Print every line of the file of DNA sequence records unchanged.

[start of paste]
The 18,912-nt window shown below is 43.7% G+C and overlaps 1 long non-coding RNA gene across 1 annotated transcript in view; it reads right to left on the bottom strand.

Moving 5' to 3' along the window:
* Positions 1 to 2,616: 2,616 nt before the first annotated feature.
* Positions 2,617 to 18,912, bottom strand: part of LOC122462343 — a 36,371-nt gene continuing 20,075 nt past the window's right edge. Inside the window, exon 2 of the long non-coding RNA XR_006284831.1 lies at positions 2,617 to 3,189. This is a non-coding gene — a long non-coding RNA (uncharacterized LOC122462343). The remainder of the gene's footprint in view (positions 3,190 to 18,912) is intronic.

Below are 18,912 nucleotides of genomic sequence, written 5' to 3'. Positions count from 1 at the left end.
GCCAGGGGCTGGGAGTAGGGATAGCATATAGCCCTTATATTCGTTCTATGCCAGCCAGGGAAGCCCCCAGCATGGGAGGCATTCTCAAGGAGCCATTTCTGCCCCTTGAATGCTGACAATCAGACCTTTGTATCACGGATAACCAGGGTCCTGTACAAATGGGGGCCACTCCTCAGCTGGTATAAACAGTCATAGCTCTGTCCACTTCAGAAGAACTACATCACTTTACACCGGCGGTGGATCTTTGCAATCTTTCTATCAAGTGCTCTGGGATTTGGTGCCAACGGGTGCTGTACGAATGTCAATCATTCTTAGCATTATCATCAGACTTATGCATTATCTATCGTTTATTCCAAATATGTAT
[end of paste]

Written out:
The 18,912-nt window shown below is 43.7% G+C and overlaps 1 long non-coding RNA gene across 1 annotated transcript in view; it reads right to left on the bottom strand.

Moving 5' to 3' along the window:
* Positions 1 to 2,616: 2,616 nt before the first annotated feature.
* Positions 2,617 to 18,912, bottom strand: part of LOC122462343 — a 36,371-nt gene continuing 20,075 nt past the window's right edge. Inside the window, exon 2 of the long non-coding RNA XR_006284831.1 lies at positions 2,617 to 3,189. This is a non-coding gene — a long non-coding RNA (uncharacterized LOC122462343). The remainder of the gene's footprint in view (positions 3,190 to 18,912) is intronic.

Below are 18,912 nucleotides of genomic sequence, written 5' to 3'. Positions count from 1 at the left end.
GCCAGGGGCTGGGAGTAGGGATAGCATATAGCCCTTATATTCGTTCTATGCCAGCCAGGGAAGCCCCCAGCATGGGAGGCATTCTCAAGGAGCCATTTCTGCCCCTTGAATGCTGACAATCAGACCTTTGTATCACGGATAACCAGGGTCCTGTACAAATGGGGGCCACTCCTCAGCTGGTATAAACAGTCATAGCTCTGTCCACTTCAGAAGAACTACATCACTTTACACCGGCGGTGGATCTTTGCAATCTTTCTATCAAGTGCTCTGGGATTTGGTGCCAACGGGTGCTGTACGAATGTCAATCATTCTTAGCATTATCATCAGACTTATGCATTATCTATCGTTTATTCCAAATATGTAT